Anyone who thinks about language can see what is happening. Many of the present generation of political speakers and writers are choosing generic words -- words which denote a whole category of ideas -- rather than selecting practical examples from within the category and committing themselves to these.
This is worse than useless, for it misleads, giving a spurious sense of drive and meaning. For the leader of an expedition lost in the desert to mount a rock and cry "we must have direction!" would be of little help to his followers. The more "directions" a man has, the less directed he is. If the truth be known, some of Tony Blair's values (like self-help) are inconsistent with others of his values (like compassion). It is therefore safer for him to limit himself to the general view that "values" are what he has.
Some of the principles to which Tory leadership contenders are now promising to be true involve rejecting some of the people which an "inclusive" party might have to include. It is therefore safer to declare simply that Tories must be both inclusive, and true to their principles. If audiences are lazy enough then they will not think it through.
A religious leader who mounted a pulpit to cry "we must have belief" would leave his flock none the wiser; belief in what? The sly, sloppy use by politicians of the fashionable new term "the faith community" falls into precisely this error: inventing a "community" which is only a community so long as a veil is drawn over the often contradictory things in which its members repose their faith. I suppose the bloody clash of the Christians and the Moors during the Crusades could be called a meeting of the faith community. You might as well describe Asian rioters and BNP troublemakers in Oldham as the "racist community".
All this debases politics. Worse, it leads to a general cynicism about all values, vision, ideas, debate, dialogue and the like because we subliminally sense that when politicians use these words they are fighting shy of practical commitment. We lose our confidence that within these sloppy generic terms there may lurk valuable and interesting particular examples.
In medicine, I understand that a virus is a little bit of DNA which attaches itself to cells and fools them into treating it as a part of themselves and replicating it, while it continues to corrupt them. So it is with generic terms posing as particular examples. Oratory which is redolent with terms such as "values", "ideas", "challenges" and "great debates" fools us into thinking that the orator himself recognises and cherishes specific values, entertains particular ideas, knows what it is he plans to challenge, and has concrete and important things to say in any great debate. We react positively to such orators, welcoming them into the body politic.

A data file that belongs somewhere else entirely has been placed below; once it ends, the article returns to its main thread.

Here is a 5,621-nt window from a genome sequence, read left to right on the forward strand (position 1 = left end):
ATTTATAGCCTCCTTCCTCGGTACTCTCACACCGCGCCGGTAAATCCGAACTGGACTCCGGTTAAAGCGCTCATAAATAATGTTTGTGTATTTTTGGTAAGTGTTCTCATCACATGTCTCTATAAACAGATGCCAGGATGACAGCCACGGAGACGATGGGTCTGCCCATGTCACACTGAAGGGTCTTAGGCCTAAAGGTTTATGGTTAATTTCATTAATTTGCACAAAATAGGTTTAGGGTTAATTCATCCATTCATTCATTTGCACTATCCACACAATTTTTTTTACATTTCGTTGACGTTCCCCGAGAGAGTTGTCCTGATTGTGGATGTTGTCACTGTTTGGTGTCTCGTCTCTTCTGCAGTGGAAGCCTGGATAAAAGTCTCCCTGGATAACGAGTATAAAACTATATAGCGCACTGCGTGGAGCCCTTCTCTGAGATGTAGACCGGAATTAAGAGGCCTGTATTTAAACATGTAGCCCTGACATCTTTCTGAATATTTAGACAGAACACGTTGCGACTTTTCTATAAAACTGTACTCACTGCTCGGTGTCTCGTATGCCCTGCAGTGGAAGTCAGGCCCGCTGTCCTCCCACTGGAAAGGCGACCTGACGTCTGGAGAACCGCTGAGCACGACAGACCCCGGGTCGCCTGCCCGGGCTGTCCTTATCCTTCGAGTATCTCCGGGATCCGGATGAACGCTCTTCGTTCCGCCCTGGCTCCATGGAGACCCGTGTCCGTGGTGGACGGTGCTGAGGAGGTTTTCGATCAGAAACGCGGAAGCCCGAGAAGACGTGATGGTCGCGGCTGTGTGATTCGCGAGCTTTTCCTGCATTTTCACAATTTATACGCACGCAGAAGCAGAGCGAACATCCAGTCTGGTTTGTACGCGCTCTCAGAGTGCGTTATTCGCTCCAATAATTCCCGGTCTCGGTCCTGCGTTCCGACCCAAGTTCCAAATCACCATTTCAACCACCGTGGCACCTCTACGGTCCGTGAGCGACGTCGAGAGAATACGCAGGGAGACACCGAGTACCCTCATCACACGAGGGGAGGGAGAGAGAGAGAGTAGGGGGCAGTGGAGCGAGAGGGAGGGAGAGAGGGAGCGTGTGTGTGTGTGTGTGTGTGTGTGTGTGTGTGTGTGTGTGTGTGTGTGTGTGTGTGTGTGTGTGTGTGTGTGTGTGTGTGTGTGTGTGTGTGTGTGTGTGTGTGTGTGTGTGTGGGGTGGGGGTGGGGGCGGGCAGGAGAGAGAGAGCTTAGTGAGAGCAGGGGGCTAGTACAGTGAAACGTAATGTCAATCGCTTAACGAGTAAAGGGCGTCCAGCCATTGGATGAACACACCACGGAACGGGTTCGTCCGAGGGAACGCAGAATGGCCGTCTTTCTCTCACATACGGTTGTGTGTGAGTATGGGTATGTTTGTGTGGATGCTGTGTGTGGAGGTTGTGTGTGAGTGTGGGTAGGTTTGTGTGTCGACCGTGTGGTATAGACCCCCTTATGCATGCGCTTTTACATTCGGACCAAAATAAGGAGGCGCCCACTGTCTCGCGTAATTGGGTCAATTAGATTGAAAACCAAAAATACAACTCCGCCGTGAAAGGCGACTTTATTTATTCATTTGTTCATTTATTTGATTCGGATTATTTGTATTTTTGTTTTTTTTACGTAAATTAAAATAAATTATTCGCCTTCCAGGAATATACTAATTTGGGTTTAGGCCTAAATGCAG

But all the while they are driving out speech which, by concretising, narrows the appeal of the speaker. His appeal narrows firstly because by saying something with consequences he invites dissenters. Secondly it narrows because he is likely to sound pedestrian.
Specific examples of (say) "vision" do not need the term "vision" to describe them. My "vision" for London, for example, involves a new east-west underground railway. If I keep banging on about this, and Tony Blair keeps banging on about vision, many may conclude that he has vision and I lack it.
Thus the vision-virus and its allied viruses in the fields of "direction", "renewal" and "change" drive out the real examples of each, prosper, and drain the very categories they puff, of meaning.
The logical conclusion to the progress of this disease would be a politics led by speakers whose language consisted entirely of warm words about principle and vision, and whose actions betrayed a total absence of either. We are approaching it.
SATURDAY JUNE 23 2001 The Times